7. Opposing the contentions advanced on behalf of the Appellant – Plaintiff, Shri K. Ramamoorthy, learned Senior Counsel appearing for the Respondent – Defendant (Tamil Nadu Electricity Board) has submitted that the Plaintiff having taken full and final payment of all amounts due on 13th January, 1981, the suit ought to have been filed within three years of the said date. The same having not been done and the suit having been filed on 6th November, 1984 is clearly barred by limitation. The crucial date, whatever be the perspective adopted, is the date of the final payment i.e. 13th January, 1981. Therefore, according to the learned Counsel for the Respondent – Defendant, the High Court was perfectly justified in coming to its conclusion that the suit is barred by limitation. Accordingly, learned Counsel for the Respondent submits that no other issue need be gone into in the present appeal by this Court.
8. We have considered the submissions of the parties.
9. Article 18 of the Limitation Act, 1963 provides for tiling of a suit for recovery of money for work done by the Plaintiff, within three years from the date when the work is done, in a situation where no time has been fixed for payment. Article 55 of the Limitation Act, 1963 on the other hand, provides for limitation of three years from the date of breach of a contract in a case of a suit for compensation for damages arising out of such breach. Article 113 of the Limitation Act, 1963 is the residuary provision which provides for a suit to be instituted within three years from the date when the right to sue accrues.
10. In the present case, de hors the correspondences that had been exchanged by and between the parties after the date of final payment i.e. 13th January, 1981, the aforesaid date of final payment would have been crucial for determination of the period of limitation for filing the instant suit. However, in the present case, from the correspondences that had been exchanged after the date of final payment it clearly appears that the Plaintiff after receipt of the payment on 13th January, 1981, reiterated its claim for additional payment on different counts including escalation and for extra works done. The Defendant instead of rejecting the said claim entertained the same and kept the matter pending. Finally on 6th November, 1981 (Exhibit P-2) the said claims were rejected. If the claims raised by the Plaintiff were entertained and rejected finally on 6th November, 1981, it would be reasonable to assume that the cause of action for the suit in respect of the said rejected claims arose on 6th November, 1981 and the suit could have been filed at any point of time prior to the expiry of three years from the said date i.e. 6th November, 1981 in view of Article 113 of the Limitation Act, 1963. The suit having been filed on 6th November, 1984, the same, therefore, will have to be considered to be within the period of limitation. The High Court, therefore, was not justified in holding the contrary.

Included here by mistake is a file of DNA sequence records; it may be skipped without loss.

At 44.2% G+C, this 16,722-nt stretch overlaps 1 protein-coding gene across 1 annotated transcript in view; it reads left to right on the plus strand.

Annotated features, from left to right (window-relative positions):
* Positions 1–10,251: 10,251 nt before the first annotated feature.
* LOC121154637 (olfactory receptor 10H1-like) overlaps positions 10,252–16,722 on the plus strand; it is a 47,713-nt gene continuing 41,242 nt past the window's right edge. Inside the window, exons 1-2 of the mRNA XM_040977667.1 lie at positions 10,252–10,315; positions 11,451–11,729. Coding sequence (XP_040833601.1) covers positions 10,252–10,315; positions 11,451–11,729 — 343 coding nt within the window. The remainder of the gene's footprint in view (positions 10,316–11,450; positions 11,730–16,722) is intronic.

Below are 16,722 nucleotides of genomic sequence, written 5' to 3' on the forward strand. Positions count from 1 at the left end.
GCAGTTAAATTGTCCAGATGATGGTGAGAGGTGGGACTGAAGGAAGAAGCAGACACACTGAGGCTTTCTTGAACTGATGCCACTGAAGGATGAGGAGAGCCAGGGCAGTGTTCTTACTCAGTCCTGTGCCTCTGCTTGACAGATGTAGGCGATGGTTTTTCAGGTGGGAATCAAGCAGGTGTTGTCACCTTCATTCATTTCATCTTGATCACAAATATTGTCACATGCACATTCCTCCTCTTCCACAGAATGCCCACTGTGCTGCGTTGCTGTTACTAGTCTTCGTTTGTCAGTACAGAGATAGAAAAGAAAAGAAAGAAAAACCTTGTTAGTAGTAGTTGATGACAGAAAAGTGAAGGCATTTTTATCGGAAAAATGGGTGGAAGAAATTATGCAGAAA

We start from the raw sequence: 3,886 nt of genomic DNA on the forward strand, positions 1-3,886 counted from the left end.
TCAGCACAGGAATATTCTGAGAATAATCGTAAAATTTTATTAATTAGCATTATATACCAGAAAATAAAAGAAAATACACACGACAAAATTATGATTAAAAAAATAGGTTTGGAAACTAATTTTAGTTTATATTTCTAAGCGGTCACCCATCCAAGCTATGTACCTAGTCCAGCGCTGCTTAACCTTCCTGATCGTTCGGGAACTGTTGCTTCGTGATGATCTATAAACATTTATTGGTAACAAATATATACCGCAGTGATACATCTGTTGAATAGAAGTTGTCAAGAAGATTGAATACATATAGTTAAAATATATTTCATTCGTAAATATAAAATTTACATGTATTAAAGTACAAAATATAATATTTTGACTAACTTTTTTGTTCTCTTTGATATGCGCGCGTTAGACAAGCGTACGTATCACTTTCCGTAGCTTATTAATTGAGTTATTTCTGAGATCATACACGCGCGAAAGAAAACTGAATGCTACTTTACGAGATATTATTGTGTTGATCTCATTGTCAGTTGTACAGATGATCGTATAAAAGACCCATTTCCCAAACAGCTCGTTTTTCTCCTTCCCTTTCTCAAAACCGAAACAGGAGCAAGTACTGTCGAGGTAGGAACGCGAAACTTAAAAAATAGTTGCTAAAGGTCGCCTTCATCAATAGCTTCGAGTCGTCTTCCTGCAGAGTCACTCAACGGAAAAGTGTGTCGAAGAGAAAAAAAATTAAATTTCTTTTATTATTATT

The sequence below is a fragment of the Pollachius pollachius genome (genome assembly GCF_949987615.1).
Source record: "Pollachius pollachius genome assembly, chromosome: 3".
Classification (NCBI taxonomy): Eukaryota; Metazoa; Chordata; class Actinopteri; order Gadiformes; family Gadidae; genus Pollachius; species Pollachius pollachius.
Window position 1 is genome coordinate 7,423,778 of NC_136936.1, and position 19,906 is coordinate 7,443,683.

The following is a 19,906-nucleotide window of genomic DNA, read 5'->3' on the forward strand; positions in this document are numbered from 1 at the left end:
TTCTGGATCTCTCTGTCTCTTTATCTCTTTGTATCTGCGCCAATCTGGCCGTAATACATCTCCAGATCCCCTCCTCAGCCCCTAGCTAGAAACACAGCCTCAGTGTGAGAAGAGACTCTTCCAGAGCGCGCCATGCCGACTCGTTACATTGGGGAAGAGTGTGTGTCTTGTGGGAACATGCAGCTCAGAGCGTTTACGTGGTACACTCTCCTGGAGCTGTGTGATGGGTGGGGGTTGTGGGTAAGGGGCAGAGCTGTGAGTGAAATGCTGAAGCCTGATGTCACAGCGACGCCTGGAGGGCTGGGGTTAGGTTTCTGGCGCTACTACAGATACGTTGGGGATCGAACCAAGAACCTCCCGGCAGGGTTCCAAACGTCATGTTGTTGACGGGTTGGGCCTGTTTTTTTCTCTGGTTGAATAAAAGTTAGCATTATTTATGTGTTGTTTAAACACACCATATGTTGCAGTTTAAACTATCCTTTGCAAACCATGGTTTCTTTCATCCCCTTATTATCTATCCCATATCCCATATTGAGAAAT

11. This will require the Court to consider the additional plea urged on behalf of the Plaintiff, namely, that the High Court was not justified in reversing the decree passed by the learned trial Court so far as 50% of the escalation charges is concerned.
12. The High Court in coming to the aforesaid conclusion took the view that the specific clause in the agreement which obliges the Plaintiff to continue to offer his rates for the entire duration of the contract prohibits grant of the said claim. We have also noticed that it is the Defendant’s own case that it was responsible for the delay to the extent of nineteen and half (19 1/2) months that had occurred in the execution of the contract whereas the Plaintiff was responsible for the delay of the remaining fifteen and half (15 1/2) months. The said specific admission on the part of the Defendant and the finding arrived at by the High Court on the aforesaid basis could not have permitted the High Court to reverse the decree passed by the learned trial Court on the aforesaid count which coincidentally entitled the Plaintiff to only 50% of the escalation charges, as claimed. The aforesaid percentage (50%) roughly corresponds to the percentage of the delay attributable to the Plaintiff out of the total delay of 35 months. The clause in the contract which obliged the Plaintiff to continue to offer the rates initially offered by him would, naturally, be for the duration of the contract and cannot work to his peril for the period of delay for which the Department was admittedly responsible. Such a construction of the clause in the contract would not be reasonable. We, therefore, reverse the aforesaid finding of the High Court and hold that the Plaintiff would be entitled to the 50% of the escalation charges as decreed by the learned trial Court.
13. Consequently and in the light of the above we allow the appeal; set aside the order of the High Court and direct that the amount on account of escalation charges that would now be payable to the Plaintiff will carry interest at the rate of six per cent (6%) per annum from the date of filing of the suit till the date of the payment. The appeal consequently is allowed as indicated above.